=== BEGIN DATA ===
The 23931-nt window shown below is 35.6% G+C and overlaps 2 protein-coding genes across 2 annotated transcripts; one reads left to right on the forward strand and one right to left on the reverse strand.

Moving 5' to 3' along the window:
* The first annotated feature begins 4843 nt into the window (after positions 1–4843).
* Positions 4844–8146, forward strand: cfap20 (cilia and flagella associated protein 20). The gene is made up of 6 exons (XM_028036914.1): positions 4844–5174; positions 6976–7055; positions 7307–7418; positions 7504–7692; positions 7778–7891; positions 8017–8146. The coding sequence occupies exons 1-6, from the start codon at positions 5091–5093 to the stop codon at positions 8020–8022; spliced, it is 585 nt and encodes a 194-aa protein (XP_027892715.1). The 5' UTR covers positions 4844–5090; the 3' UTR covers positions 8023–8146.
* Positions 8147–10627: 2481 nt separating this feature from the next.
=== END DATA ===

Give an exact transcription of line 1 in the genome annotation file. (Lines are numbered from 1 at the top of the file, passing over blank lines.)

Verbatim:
The 23931-nt window shown below is 35.6% G+C and overlaps 2 protein-coding genes across 2 annotated transcripts; one reads left to right on the forward strand and one right to left on the reverse strand.